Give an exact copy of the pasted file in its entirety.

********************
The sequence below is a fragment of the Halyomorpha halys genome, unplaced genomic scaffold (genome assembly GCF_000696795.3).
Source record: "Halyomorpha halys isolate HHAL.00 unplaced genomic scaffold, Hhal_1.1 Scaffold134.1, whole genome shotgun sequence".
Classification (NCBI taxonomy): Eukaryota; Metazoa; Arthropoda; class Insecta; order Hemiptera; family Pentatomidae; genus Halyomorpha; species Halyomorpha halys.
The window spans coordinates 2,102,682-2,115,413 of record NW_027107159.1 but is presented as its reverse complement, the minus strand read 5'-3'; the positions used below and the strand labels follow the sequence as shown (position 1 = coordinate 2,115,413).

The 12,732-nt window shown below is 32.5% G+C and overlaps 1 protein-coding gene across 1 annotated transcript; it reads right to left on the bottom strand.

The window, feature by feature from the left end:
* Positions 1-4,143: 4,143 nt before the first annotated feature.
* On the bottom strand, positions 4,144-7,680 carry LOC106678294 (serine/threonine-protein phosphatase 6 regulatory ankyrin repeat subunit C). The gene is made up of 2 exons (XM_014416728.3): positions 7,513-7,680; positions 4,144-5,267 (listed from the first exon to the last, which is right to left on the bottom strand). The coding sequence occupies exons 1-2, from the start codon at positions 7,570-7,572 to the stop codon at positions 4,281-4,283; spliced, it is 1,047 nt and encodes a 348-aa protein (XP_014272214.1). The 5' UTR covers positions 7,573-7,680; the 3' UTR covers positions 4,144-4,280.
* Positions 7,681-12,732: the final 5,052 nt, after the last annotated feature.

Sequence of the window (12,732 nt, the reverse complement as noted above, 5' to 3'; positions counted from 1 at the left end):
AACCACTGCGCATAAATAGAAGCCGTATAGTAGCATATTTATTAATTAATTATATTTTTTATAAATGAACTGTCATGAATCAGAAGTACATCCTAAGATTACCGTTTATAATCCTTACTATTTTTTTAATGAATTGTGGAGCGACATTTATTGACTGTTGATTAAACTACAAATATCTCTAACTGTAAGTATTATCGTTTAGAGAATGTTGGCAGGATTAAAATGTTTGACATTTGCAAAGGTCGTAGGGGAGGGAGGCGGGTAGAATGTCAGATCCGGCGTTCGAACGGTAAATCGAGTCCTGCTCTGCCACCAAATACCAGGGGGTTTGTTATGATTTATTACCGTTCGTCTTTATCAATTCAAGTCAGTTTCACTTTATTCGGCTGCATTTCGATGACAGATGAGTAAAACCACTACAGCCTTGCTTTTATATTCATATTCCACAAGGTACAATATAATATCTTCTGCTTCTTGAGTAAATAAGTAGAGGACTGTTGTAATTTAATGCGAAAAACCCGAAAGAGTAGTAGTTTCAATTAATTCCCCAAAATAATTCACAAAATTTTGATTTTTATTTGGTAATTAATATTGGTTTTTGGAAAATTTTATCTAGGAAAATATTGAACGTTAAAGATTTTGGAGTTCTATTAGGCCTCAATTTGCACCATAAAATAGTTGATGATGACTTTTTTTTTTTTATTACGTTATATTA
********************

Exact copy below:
The sequence below is a fragment of the Halyomorpha halys genome, unplaced genomic scaffold (genome assembly GCF_000696795.3).
Source record: "Halyomorpha halys isolate HHAL.00 unplaced genomic scaffold, Hhal_1.1 Scaffold134.1, whole genome shotgun sequence".
Classification (NCBI taxonomy): Eukaryota; Metazoa; Arthropoda; class Insecta; order Hemiptera; family Pentatomidae; genus Halyomorpha; species Halyomorpha halys.
The window spans coordinates 2,102,682-2,115,413 of record NW_027107159.1 but is presented as its reverse complement, the minus strand read 5'-3'; the positions used below and the strand labels follow the sequence as shown (position 1 = coordinate 2,115,413).

The 12,732-nt window shown below is 32.5% G+C and overlaps 1 protein-coding gene across 1 annotated transcript; it reads right to left on the bottom strand.

The window, feature by feature from the left end:
* Positions 1-4,143: 4,143 nt before the first annotated feature.
* On the bottom strand, positions 4,144-7,680 carry LOC106678294 (serine/threonine-protein phosphatase 6 regulatory ankyrin repeat subunit C). The gene is made up of 2 exons (XM_014416728.3): positions 7,513-7,680; positions 4,144-5,267 (listed from the first exon to the last, which is right to left on the bottom strand). The coding sequence occupies exons 1-2, from the start codon at positions 7,570-7,572 to the stop codon at positions 4,281-4,283; spliced, it is 1,047 nt and encodes a 348-aa protein (XP_014272214.1). The 5' UTR covers positions 7,573-7,680; the 3' UTR covers positions 4,144-4,280.
* Positions 7,681-12,732: the final 5,052 nt, after the last annotated feature.

Sequence of the window (12,732 nt, the reverse complement as noted above, 5' to 3'; positions counted from 1 at the left end):
AACCACTGCGCATAAATAGAAGCCGTATAGTAGCATATTTATTAATTAATTATATTTTTTATAAATGAACTGTCATGAATCAGAAGTACATCCTAAGATTACCGTTTATAATCCTTACTATTTTTTTAATGAATTGTGGAGCGACATTTATTGACTGTTGATTAAACTACAAATATCTCTAACTGTAAGTATTATCGTTTAGAGAATGTTGGCAGGATTAAAATGTTTGACATTTGCAAAGGTCGTAGGGGAGGGAGGCGGGTAGAATGTCAGATCCGGCGTTCGAACGGTAAATCGAGTCCTGCTCTGCCACCAAATACCAGGGGGTTTGTTATGATTTATTACCGTTCGTCTTTATCAATTCAAGTCAGTTTCACTTTATTCGGCTGCATTTCGATGACAGATGAGTAAAACCACTACAGCCTTGCTTTTATATTCATATTCCACAAGGTACAATATAATATCTTCTGCTTCTTGAGTAAATAAGTAGAGGACTGTTGTAATTTAATGCGAAAAACCCGAAAGAGTAGTAGTTTCAATTAATTCCCCAAAATAATTCACAAAATTTTGATTTTTATTTGGTAATTAATATTGGTTTTTGGAAAATTTTATCTAGGAAAATATTGAACGTTAAAGATTTTGGAGTTCTATTAGGCCTCAATTTGCACCATAAAATAGTTGATGATGACTTTTTTTTTTTTATTACGTTATATTA